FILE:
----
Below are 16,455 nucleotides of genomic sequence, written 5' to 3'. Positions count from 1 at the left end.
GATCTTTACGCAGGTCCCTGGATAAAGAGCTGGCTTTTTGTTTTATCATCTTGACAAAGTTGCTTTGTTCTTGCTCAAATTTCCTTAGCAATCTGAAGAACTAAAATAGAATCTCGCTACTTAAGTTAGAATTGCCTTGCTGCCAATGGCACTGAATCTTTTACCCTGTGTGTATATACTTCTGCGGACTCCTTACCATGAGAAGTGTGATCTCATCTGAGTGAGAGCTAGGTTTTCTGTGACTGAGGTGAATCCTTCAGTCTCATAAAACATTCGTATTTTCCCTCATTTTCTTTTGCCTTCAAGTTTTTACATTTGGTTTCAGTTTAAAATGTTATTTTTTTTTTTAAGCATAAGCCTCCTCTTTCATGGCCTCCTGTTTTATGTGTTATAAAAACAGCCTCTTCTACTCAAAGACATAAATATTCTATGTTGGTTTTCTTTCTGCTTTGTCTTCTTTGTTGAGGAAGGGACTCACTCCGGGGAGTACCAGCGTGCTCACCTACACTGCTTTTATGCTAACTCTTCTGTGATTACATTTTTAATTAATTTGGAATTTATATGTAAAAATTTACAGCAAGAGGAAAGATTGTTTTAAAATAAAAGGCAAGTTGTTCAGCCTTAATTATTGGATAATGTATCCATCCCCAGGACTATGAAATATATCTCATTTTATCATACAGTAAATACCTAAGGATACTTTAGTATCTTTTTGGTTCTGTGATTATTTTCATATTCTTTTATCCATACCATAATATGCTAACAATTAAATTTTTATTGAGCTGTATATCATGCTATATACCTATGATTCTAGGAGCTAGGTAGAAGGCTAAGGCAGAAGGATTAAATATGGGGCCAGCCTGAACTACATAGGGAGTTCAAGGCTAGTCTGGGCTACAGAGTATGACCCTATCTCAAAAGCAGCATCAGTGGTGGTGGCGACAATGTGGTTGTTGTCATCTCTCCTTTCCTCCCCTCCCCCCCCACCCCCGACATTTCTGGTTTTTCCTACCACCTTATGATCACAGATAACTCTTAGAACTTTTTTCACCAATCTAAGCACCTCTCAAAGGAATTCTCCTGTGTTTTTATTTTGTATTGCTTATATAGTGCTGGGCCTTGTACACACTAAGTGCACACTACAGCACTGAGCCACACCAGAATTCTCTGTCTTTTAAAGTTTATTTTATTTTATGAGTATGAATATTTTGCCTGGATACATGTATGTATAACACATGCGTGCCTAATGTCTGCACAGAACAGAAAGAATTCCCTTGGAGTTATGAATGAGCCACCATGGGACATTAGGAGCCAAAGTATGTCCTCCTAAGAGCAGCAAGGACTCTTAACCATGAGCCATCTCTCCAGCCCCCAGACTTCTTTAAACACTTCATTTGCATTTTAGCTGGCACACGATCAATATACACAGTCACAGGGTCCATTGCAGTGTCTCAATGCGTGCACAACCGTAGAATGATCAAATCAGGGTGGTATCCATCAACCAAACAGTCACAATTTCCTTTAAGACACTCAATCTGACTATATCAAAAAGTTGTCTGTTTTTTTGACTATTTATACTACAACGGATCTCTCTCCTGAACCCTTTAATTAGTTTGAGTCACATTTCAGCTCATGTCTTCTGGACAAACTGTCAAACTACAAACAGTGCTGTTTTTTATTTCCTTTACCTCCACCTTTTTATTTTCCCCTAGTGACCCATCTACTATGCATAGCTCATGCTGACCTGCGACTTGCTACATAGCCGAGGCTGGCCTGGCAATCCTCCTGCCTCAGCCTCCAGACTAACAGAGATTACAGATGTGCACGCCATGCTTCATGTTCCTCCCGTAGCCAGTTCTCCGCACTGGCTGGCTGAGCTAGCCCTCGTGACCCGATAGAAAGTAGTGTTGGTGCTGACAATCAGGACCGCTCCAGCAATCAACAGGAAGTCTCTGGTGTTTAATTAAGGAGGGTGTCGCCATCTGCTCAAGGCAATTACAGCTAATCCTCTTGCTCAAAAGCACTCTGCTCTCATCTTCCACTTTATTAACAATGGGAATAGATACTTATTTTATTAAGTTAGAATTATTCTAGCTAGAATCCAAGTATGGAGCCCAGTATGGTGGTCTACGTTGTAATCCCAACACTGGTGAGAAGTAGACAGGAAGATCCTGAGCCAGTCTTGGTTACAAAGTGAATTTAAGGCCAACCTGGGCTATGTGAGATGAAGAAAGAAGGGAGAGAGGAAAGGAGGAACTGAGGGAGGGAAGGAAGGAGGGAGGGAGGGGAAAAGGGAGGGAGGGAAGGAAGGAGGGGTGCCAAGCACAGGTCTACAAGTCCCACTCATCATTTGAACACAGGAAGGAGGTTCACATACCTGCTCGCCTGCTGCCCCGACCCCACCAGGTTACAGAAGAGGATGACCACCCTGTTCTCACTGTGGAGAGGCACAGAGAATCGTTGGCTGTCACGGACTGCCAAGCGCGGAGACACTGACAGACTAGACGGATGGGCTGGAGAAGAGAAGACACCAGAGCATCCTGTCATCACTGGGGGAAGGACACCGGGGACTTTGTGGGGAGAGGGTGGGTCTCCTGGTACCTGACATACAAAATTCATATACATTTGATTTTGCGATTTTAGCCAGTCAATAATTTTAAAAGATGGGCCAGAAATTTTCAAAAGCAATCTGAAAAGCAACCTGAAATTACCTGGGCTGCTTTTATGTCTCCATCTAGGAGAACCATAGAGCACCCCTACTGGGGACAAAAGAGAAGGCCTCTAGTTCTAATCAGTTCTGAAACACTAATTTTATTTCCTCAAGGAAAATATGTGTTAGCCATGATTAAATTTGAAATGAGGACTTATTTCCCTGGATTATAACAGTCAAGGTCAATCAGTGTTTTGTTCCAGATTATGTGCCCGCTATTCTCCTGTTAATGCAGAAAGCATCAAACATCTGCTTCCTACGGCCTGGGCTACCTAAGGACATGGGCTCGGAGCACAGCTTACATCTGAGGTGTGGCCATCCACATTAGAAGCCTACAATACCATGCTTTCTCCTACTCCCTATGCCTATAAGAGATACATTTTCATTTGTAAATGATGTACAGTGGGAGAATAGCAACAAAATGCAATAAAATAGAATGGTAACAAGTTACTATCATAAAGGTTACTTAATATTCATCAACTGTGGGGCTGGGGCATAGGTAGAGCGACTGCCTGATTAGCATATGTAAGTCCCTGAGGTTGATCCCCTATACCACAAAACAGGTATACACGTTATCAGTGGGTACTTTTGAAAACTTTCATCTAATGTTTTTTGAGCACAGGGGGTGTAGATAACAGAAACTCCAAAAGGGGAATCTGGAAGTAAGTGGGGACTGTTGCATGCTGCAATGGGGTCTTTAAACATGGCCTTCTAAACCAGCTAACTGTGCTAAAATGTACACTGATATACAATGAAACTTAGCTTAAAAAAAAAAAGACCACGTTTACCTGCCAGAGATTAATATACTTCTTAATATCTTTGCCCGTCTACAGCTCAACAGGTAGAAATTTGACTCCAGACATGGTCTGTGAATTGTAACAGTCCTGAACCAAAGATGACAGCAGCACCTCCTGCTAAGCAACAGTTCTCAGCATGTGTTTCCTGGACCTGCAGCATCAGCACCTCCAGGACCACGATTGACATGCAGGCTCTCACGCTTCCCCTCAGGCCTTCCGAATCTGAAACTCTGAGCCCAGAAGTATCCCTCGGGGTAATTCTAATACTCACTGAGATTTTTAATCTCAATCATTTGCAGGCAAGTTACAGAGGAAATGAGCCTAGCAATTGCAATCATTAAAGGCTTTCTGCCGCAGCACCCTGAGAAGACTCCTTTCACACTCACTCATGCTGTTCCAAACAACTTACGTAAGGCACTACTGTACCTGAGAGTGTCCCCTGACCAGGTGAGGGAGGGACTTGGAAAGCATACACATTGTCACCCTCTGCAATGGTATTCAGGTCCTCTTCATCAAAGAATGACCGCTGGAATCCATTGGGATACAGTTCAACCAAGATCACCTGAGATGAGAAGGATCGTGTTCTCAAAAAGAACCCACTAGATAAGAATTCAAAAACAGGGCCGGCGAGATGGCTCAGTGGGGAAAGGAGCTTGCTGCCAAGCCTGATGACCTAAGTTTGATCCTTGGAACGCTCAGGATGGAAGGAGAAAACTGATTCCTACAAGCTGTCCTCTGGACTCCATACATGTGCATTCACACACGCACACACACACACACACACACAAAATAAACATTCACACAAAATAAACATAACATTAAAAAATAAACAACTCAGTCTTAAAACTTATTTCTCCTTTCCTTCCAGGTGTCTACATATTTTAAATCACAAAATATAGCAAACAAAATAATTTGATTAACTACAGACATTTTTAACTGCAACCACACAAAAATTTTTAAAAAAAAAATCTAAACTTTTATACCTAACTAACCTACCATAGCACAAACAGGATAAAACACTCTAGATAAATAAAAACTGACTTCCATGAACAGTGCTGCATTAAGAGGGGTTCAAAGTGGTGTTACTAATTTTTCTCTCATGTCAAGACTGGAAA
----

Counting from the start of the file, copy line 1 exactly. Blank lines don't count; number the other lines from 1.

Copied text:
Below are 16,455 nucleotides of genomic sequence, written 5' to 3'. Positions count from 1 at the left end.